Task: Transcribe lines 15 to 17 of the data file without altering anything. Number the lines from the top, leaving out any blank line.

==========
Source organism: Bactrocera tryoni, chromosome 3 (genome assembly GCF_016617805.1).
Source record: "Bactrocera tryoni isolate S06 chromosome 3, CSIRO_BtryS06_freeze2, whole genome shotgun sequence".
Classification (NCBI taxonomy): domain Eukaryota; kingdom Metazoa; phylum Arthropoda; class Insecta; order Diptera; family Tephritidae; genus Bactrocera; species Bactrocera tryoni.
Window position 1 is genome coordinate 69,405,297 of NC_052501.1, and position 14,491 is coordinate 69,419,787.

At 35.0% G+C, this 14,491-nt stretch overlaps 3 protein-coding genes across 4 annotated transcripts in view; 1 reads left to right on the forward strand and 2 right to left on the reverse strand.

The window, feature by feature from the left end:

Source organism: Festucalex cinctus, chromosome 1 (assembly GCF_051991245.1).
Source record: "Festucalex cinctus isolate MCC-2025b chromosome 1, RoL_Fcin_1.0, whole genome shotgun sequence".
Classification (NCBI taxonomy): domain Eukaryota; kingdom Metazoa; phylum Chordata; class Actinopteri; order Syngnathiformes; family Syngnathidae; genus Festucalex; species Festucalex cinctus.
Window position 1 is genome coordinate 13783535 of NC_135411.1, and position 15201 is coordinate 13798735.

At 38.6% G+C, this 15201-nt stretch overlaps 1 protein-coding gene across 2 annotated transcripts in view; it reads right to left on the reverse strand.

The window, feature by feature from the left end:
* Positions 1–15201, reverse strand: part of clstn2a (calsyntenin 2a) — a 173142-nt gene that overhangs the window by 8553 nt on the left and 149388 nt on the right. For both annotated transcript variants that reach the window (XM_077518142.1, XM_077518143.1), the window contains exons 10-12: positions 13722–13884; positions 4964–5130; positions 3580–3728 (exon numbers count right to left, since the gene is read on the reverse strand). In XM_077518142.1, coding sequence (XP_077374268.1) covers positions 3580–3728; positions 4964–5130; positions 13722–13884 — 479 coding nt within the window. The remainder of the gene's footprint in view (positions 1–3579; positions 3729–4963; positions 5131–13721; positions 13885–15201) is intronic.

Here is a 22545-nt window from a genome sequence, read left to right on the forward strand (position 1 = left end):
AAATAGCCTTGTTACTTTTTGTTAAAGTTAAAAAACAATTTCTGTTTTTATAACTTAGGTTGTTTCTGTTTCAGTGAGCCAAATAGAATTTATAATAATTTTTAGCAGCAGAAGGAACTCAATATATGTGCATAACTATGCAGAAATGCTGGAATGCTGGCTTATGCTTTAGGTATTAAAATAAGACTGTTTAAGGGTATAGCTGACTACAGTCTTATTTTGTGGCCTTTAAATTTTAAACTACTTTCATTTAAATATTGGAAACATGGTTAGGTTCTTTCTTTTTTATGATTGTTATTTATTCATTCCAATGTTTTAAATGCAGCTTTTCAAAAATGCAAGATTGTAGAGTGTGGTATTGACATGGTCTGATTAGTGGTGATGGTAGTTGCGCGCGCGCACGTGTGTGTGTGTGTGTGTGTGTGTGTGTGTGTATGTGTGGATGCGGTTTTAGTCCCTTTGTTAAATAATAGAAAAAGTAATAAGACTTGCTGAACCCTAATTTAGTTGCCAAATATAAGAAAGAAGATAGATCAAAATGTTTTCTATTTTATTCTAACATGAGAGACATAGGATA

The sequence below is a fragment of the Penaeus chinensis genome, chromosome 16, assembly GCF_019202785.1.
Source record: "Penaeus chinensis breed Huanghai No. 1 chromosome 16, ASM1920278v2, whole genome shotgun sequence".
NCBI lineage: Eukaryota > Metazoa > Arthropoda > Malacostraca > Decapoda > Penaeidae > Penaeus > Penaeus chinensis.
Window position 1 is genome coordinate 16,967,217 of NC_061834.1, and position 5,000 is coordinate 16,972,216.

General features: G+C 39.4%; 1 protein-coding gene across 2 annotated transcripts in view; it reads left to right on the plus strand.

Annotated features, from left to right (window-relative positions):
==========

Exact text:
AAATAGCCTTGTTACTTTTTGTTAAAGTTAAAAAACAATTTCTGTTTTTATAACTTAGGTTGTTTCTGTTTCAGTGAGCCAAATAGAATTTATAATAATTTTTAGCAGCAGAAGGAACTCAATATATGTGCATAACTATGCAGAAATGCTGGAATGCTGGCTTATGCTTTAGGTATTAAAATAAGACTGTTTAAGGGTATAGCTGACTACAGTCTTATTTTGTGGCCTTTAAATTTTAAACTACTTTCATTTAAATATTGGAAACATGGTTAGGTTCTTTCTTTTTTATGATTGTTATTTATTCATTCCAATGTTTTAAATGCAGCTTTTCAAAAATGCAAGATTGTAGAGTGTGGTATTGACATGGTCTGATTAGTGGTGATGGTAGTTGCGCGCGCGCACGTGTGTGTGTGTGTGTGTGTGTGTGTGTGTGTATGTGTGGATGCGGTTTTAGTCCCTTTGTTAAATAATAGAAAAAGTAATAAGACTTGCTGAACCCTAATTTAGTTGCCAAATATAAGAAAGAAGATAGATCAAAATGTTTTCTATTTTATTCTAACATGAGAGACATAGGATA

The sequence below is a fragment of the Penaeus chinensis genome, chromosome 16, assembly GCF_019202785.1.
Source record: "Penaeus chinensis breed Huanghai No. 1 chromosome 16, ASM1920278v2, whole genome shotgun sequence".